Do: Browse the afternoon away at nearby Artists & Fleas market, where local vendors sell their wares, including jewelry, vintage clothing and art prints, and Rough Trade indie record store, which has hosted live acts such as Ryan Adams and Karen Elson.
Eat: The hotel offers several options for eating and drinking: Seven Seeds, The Lobby Bar and The Patio. Heaters will keep you warm as you enjoy a pizza or burger at The Patio. Make sure you save room for the tres leches cake.
8. The William Vale
More resort-inspired hotel rather than homage to Williamsburg's past, the 22-story, 183-room William Vale has eschewed design hallmarks like reclaimed wood and old-timey signage that scream "Brooklyn!"
Instead, guests get art installations in the lobby and in the elevators, ultra-modern furniture and sweeping views of both Manhattan and Brooklyn through towering panes of glass. Every room has a balcony.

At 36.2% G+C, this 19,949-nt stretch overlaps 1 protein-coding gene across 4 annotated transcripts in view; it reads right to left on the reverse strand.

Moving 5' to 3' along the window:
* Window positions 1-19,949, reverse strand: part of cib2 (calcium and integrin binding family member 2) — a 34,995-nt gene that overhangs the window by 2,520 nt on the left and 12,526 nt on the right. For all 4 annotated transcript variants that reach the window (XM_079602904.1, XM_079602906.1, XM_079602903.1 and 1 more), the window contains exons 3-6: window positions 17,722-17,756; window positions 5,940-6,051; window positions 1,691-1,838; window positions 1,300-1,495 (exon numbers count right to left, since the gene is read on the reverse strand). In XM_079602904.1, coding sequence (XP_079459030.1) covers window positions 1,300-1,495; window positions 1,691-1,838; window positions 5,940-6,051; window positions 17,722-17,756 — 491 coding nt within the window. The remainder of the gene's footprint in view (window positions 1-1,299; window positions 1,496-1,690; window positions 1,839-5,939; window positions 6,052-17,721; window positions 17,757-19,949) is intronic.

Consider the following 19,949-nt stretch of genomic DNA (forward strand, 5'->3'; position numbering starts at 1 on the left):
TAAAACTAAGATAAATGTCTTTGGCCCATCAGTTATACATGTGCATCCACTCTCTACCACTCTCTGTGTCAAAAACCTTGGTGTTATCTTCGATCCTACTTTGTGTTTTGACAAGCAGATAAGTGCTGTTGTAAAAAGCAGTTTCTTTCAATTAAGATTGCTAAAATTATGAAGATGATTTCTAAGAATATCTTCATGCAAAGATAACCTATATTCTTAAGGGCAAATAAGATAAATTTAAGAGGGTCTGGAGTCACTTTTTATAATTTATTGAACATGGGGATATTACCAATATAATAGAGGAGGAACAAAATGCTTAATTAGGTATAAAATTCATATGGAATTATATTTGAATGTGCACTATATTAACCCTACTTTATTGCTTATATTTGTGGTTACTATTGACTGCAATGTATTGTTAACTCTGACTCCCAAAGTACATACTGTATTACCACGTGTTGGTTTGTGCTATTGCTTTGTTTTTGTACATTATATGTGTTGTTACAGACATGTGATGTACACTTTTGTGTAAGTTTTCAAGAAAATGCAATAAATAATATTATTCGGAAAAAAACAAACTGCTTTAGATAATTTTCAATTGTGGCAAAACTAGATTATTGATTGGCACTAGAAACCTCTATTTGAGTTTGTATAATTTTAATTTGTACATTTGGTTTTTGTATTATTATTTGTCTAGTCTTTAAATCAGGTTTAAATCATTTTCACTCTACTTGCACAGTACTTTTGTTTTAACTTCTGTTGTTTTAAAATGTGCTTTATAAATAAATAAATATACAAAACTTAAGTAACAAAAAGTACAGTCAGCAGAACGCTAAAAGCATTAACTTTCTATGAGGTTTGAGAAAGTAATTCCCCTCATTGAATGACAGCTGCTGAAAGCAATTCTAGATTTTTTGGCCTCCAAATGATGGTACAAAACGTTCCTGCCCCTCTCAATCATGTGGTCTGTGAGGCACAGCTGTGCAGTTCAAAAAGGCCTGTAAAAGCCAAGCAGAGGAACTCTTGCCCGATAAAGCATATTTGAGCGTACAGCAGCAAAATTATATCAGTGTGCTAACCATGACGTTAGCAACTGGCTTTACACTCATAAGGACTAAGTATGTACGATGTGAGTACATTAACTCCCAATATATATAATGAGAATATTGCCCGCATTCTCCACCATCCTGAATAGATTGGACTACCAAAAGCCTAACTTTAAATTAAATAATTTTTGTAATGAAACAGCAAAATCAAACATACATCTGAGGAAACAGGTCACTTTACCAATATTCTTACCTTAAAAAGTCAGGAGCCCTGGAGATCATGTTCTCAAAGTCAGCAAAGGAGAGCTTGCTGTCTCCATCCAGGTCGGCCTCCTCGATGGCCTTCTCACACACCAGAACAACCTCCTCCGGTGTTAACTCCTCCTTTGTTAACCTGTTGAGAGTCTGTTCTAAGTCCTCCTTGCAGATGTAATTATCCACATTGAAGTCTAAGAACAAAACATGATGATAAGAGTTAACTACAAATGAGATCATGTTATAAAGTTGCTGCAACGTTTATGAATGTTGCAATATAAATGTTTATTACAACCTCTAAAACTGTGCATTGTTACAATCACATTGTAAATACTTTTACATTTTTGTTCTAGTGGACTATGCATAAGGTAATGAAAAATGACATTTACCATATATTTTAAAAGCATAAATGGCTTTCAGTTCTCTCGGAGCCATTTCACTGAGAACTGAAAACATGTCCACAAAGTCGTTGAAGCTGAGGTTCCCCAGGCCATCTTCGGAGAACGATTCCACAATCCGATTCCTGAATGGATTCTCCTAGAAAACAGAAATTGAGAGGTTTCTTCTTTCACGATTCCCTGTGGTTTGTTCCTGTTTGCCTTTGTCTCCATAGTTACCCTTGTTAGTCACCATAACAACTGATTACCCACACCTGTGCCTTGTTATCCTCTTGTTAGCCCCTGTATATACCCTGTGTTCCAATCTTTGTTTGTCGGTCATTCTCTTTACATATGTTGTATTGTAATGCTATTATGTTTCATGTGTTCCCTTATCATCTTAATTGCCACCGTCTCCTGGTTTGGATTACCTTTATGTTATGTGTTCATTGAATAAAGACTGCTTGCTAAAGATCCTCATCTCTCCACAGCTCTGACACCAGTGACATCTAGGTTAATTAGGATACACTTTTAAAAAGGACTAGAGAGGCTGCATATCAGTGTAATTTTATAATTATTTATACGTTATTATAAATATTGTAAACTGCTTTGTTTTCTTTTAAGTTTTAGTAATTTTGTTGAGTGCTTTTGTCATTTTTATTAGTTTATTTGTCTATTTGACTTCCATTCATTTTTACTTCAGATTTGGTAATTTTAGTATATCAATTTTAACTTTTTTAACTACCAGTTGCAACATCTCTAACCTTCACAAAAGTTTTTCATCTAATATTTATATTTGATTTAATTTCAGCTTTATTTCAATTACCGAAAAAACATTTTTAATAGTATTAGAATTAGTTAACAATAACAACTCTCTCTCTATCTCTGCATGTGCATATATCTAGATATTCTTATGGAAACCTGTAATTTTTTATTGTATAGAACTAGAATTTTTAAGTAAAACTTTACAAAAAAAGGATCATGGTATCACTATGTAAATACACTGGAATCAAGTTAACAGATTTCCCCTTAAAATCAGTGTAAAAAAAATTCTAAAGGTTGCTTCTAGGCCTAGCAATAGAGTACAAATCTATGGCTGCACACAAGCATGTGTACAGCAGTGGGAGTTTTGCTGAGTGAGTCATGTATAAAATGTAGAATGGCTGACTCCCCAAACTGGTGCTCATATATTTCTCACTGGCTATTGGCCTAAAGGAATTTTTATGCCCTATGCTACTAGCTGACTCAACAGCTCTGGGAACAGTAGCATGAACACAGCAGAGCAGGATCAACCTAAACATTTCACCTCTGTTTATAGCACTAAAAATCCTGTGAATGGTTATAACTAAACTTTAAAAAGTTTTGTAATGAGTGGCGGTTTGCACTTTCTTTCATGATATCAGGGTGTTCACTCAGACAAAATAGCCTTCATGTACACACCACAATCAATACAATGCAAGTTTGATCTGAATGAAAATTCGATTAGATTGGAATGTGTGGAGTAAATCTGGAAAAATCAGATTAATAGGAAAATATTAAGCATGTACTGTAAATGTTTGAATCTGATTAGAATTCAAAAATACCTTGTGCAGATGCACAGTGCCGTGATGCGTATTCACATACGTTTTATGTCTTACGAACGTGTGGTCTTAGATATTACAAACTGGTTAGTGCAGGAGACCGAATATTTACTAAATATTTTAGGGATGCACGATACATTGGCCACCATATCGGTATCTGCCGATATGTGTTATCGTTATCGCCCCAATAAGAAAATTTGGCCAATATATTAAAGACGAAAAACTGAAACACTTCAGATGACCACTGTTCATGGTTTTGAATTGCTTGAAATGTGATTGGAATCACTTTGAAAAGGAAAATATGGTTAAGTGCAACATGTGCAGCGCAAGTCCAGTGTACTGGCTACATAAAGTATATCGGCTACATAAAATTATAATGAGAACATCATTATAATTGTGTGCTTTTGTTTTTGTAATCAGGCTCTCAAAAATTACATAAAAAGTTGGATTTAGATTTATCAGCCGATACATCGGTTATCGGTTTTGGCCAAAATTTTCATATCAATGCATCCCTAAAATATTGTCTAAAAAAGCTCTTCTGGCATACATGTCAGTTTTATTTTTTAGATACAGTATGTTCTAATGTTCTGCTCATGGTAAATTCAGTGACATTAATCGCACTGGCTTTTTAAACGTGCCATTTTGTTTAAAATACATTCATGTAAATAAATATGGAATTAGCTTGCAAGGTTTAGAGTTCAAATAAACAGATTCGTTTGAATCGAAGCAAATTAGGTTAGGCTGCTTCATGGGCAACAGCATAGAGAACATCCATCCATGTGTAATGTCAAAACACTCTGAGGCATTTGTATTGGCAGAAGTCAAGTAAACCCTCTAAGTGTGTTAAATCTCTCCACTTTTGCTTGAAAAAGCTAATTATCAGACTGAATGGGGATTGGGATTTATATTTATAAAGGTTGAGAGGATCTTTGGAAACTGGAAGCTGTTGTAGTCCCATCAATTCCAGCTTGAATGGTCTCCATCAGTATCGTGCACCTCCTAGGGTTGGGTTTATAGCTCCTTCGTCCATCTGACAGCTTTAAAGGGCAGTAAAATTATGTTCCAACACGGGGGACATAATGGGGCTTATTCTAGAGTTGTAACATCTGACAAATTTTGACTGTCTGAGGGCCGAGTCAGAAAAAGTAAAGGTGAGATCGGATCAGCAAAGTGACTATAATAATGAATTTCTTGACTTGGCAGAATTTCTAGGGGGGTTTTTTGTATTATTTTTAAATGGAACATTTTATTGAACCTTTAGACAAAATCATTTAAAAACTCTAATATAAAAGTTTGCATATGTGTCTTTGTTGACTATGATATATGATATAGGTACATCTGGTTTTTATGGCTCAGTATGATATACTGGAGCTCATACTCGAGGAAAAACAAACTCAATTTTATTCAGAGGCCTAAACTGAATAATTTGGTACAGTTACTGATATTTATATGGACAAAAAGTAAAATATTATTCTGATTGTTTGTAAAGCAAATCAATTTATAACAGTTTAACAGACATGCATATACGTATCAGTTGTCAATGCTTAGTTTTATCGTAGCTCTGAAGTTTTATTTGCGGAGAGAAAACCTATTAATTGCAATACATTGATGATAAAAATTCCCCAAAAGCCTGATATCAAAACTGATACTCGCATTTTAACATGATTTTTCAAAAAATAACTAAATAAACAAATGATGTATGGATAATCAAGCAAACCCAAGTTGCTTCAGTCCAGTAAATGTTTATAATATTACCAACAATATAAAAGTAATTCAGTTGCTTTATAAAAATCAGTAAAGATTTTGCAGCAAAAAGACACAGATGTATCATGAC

Up top, the hotel's sprawling nightclubby cocktail bar, Westlight, hosts both locals and guests looking to take in the views and try original cocktails with names like the College Fund, made with three kinds of rum, tiki bitters, cream and root beer. Fun fact: The hotel is also home to retail space.
Do: Weather permitting, swim in the hotel's 60-foot-long outdoor pool, or if it's too cold out to break a sweat, make a reservation to work out in the hotel gym.
Eat: Leuca, the hotel's Southern Italian restaurant run by chef Andrew Carmellini, with its signature squid ink spaghetti, has been on local restaurant geeks' hot list ever since it opened in November. Sharing the Sophia Loren affogato sundae for two is an event all by itself.
When the weather is warmer, the hotel's Mister Dips airstream food truck parks on the hotel's public green space and sells burgers, fries and ice cream.
The William Vale, 111 N. 12th Street, Williamsburg, Brooklyn, New York, +1 718-631-8400
9. 1 Hotel Brooklyn Bridge
A sage blessing ceremony kicked off the opening of the five-star 1 Hotel Brooklyn Bridge in February 2017 as the first guests checked in to the massive warehouse-like space in Dumbo, right by the Brooklyn Bridge.